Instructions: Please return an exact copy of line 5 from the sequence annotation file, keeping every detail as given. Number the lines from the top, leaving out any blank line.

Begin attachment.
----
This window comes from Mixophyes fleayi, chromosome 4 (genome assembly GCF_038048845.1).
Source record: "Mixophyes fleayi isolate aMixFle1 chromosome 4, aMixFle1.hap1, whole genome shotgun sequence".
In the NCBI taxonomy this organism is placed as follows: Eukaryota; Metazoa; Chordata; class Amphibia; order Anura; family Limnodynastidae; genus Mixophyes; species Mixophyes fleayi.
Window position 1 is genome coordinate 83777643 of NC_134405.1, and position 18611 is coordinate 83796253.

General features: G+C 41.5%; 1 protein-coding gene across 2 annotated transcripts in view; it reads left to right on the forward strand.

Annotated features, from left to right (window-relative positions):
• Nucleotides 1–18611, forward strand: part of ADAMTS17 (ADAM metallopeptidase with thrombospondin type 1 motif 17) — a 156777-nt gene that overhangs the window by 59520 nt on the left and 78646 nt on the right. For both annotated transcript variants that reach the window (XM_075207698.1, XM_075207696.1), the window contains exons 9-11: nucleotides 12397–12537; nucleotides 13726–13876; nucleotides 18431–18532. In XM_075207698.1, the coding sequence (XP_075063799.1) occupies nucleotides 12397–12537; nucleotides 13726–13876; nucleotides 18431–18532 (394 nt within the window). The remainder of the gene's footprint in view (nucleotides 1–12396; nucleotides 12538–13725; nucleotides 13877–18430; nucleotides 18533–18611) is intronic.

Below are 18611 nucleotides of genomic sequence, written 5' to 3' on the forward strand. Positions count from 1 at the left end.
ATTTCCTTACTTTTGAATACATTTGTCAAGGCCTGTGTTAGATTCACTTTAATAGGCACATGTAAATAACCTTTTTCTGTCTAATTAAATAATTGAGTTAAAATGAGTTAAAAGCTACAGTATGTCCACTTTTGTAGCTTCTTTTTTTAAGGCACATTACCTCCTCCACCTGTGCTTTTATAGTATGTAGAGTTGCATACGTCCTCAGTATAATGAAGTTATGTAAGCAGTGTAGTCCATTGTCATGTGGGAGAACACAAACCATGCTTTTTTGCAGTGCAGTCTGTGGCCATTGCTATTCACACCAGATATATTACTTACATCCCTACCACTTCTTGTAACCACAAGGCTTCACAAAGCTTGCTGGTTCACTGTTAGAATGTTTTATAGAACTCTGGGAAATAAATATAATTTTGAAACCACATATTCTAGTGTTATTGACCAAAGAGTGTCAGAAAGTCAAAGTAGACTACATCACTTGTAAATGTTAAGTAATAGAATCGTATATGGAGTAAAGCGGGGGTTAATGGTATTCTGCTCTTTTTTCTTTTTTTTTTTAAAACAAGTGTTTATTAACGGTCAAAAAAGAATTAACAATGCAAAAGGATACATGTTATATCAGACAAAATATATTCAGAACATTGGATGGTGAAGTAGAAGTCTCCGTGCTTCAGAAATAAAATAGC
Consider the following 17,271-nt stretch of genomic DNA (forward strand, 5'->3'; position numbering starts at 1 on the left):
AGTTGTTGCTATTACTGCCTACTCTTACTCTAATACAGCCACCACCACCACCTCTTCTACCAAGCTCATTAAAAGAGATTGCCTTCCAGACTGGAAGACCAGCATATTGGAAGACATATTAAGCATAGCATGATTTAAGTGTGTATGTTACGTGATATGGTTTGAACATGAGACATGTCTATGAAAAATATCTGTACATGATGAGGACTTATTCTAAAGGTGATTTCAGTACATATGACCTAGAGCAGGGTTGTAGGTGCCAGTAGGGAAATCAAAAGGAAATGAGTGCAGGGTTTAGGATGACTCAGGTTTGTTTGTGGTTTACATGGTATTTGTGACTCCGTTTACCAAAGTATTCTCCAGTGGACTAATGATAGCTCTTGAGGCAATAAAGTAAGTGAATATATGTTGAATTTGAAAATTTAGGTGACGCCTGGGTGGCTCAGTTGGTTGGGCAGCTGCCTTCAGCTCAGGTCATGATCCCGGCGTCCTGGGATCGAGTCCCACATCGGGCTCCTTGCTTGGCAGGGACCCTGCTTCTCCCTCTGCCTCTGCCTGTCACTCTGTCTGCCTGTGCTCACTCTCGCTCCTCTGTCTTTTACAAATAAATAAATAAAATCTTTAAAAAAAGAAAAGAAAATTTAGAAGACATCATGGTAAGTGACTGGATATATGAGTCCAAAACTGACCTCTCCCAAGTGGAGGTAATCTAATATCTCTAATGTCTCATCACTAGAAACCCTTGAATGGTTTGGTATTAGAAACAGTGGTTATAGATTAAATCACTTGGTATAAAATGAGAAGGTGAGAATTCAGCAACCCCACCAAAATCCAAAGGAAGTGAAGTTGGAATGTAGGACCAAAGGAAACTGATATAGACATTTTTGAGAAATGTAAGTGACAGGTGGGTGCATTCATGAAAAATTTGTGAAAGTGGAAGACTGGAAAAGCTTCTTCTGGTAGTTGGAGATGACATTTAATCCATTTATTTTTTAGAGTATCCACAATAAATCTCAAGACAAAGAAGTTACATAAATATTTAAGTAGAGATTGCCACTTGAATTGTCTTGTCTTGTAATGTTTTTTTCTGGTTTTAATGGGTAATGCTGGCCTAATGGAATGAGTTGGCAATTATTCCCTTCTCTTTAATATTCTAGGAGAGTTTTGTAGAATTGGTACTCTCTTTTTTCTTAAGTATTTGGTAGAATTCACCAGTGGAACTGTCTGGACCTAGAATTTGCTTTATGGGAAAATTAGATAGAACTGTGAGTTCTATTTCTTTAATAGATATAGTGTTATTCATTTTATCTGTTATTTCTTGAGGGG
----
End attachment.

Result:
General features: G+C 41.5%; 1 protein-coding gene across 2 annotated transcripts in view; it reads left to right on the forward strand.